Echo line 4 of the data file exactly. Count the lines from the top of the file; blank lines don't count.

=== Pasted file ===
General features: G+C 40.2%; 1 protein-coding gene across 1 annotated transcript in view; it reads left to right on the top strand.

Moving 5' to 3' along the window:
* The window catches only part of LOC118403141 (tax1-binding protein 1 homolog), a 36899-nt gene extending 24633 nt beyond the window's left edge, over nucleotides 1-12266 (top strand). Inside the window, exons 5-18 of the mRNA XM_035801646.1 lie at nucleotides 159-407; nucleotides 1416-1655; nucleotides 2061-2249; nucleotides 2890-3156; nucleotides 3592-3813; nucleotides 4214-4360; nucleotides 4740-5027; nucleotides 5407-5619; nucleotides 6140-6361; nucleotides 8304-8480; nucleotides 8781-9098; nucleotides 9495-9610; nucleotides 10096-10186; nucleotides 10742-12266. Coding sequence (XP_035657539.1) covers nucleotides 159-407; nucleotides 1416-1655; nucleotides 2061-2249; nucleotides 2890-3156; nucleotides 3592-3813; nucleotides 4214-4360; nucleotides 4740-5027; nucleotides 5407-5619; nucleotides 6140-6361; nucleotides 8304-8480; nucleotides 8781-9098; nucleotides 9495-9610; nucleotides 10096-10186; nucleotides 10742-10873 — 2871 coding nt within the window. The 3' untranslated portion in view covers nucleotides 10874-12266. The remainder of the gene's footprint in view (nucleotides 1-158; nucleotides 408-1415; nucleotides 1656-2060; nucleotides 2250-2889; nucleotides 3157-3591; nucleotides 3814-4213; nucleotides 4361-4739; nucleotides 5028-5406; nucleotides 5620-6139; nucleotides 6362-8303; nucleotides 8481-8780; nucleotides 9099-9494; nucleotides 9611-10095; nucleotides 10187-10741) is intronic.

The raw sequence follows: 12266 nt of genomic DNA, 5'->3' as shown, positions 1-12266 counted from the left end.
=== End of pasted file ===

The raw sequence follows: 12266 nt of genomic DNA, 5'->3' as shown, positions 1-12266 counted from the left end.